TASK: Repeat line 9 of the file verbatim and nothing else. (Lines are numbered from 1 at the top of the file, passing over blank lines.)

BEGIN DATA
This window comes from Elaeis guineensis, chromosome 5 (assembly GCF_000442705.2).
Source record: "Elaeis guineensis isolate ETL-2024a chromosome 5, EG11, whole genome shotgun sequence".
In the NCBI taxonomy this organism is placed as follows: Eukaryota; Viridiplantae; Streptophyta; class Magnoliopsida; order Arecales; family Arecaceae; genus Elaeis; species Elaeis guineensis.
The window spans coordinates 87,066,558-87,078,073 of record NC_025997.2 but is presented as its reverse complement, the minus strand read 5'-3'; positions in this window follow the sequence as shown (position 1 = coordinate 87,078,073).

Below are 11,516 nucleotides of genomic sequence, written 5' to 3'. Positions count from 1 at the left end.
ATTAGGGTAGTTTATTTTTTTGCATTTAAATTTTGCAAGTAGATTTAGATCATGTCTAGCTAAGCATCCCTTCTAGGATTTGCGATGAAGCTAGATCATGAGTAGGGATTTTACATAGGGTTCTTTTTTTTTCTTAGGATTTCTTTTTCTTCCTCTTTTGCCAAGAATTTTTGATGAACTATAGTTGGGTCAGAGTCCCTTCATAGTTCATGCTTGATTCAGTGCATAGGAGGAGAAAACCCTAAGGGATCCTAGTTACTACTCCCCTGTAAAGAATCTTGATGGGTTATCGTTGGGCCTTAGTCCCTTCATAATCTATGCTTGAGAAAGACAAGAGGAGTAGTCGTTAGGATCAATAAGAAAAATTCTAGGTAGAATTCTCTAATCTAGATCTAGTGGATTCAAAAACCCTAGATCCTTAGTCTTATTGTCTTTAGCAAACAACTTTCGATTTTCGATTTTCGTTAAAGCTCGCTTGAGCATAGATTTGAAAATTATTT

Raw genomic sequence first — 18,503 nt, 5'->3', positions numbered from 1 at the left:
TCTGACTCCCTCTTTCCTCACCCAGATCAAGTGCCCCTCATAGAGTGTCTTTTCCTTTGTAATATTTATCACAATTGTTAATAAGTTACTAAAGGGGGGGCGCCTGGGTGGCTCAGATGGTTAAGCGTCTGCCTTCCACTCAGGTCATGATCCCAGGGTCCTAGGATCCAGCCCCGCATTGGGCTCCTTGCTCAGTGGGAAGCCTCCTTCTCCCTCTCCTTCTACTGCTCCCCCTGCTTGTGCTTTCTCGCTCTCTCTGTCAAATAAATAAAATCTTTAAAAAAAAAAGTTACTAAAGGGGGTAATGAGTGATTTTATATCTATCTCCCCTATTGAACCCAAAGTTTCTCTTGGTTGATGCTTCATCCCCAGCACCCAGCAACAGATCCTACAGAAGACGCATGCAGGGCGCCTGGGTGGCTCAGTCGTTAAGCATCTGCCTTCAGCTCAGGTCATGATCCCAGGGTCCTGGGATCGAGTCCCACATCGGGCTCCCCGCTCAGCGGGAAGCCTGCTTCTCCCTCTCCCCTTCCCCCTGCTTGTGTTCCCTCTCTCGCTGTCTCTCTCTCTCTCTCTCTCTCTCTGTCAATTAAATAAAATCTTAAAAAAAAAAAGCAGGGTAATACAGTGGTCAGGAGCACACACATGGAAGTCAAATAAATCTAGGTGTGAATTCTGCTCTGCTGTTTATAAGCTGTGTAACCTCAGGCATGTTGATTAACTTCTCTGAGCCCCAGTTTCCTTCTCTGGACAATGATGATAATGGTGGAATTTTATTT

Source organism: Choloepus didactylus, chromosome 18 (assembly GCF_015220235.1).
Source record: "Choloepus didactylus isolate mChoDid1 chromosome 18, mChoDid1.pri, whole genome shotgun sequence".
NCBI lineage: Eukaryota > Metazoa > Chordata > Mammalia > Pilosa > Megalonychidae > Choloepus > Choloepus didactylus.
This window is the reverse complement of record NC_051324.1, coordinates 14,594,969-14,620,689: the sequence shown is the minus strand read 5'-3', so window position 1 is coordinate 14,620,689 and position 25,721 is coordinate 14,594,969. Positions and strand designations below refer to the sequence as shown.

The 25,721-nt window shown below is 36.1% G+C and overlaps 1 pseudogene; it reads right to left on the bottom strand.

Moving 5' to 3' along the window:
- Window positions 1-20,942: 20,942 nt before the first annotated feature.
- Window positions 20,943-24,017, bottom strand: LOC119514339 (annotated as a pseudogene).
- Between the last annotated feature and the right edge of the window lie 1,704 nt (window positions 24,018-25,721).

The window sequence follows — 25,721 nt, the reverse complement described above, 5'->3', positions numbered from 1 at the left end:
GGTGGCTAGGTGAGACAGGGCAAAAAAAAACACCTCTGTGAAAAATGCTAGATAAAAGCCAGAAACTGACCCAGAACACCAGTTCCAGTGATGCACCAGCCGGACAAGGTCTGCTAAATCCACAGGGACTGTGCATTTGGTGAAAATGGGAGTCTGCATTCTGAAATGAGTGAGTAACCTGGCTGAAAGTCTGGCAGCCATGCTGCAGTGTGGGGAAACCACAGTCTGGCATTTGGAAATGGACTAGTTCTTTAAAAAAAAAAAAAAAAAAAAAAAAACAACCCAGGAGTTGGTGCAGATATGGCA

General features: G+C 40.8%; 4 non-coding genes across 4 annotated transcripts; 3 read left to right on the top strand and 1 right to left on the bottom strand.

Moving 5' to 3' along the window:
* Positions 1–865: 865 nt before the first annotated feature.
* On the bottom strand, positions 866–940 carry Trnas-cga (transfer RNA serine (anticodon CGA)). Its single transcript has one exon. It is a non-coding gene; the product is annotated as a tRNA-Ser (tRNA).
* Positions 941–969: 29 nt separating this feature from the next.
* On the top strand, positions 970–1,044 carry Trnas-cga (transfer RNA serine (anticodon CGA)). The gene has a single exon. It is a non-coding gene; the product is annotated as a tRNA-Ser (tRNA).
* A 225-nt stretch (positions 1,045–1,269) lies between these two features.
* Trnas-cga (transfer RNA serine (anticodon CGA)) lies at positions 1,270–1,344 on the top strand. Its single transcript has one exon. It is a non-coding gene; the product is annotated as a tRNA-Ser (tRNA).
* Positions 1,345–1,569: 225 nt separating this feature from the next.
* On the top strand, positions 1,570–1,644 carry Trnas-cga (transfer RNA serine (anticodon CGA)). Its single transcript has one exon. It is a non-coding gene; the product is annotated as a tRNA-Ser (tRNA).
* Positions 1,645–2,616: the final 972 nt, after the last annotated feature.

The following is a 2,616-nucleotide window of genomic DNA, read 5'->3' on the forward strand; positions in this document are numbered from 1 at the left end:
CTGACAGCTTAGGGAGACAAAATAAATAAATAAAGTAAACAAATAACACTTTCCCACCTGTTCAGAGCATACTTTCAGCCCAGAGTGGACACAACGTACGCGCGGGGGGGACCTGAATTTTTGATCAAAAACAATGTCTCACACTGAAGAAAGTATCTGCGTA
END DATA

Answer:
Source organism: Choloepus didactylus, chromosome 18 (assembly GCF_015220235.1).